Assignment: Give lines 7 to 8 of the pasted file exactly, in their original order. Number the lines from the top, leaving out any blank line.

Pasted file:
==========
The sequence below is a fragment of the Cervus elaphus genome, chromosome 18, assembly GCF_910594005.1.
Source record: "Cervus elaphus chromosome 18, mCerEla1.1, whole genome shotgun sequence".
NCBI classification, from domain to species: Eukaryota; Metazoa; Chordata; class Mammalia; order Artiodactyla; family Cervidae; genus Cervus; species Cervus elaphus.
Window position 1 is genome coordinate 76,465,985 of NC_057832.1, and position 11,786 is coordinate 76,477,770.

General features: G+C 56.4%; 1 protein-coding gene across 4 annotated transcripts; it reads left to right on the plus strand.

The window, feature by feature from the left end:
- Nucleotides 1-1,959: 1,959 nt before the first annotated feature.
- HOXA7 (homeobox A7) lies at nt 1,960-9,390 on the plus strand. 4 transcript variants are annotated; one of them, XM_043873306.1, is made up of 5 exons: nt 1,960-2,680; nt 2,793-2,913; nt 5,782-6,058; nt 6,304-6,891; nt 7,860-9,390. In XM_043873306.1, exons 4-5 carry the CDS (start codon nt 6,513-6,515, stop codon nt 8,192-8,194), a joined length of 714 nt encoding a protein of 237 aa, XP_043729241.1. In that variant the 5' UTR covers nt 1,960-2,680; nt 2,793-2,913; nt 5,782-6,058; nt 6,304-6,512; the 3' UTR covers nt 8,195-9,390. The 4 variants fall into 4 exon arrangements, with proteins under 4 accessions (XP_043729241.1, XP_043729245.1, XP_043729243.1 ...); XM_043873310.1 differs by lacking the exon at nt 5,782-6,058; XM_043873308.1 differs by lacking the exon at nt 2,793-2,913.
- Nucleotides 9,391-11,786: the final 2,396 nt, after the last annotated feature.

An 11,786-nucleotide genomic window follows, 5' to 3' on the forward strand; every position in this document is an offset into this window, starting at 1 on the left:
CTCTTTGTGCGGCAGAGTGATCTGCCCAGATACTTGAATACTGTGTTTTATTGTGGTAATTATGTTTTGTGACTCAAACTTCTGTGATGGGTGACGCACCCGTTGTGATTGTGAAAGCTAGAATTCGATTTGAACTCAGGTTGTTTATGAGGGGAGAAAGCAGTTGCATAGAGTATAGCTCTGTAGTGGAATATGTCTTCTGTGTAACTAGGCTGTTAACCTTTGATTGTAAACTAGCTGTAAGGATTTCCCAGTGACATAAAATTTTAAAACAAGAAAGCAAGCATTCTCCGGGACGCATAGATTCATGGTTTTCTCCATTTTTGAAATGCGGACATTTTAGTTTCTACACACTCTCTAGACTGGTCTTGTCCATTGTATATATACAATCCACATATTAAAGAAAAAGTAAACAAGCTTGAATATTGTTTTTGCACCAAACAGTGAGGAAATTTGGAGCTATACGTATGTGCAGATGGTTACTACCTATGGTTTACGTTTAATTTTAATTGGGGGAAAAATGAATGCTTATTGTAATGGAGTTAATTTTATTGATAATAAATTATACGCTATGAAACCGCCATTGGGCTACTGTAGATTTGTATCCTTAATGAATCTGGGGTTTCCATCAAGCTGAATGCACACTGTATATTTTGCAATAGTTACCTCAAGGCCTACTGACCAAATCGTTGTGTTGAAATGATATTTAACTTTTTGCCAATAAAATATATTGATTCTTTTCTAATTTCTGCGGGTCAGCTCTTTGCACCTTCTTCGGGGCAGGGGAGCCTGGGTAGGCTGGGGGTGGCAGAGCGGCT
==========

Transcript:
- Nucleotides 1-1,959: 1,959 nt before the first annotated feature.
- HOXA7 (homeobox A7) lies at nt 1,960-9,390 on the plus strand. 4 transcript variants are annotated; one of them, XM_043873306.1, is made up of 5 exons: nt 1,960-2,680; nt 2,793-2,913; nt 5,782-6,058; nt 6,304-6,891; nt 7,860-9,390. In XM_043873306.1, exons 4-5 carry the CDS (start codon nt 6,513-6,515, stop codon nt 8,192-8,194), a joined length of 714 nt encoding a protein of 237 aa, XP_043729241.1. In that variant the 5' UTR covers nt 1,960-2,680; nt 2,793-2,913; nt 5,782-6,058; nt 6,304-6,512; the 3' UTR covers nt 8,195-9,390. The 4 variants fall into 4 exon arrangements, with proteins under 4 accessions (XP_043729241.1, XP_043729245.1, XP_043729243.1 ...); XM_043873310.1 differs by lacking the exon at nt 5,782-6,058; XM_043873308.1 differs by lacking the exon at nt 2,793-2,913.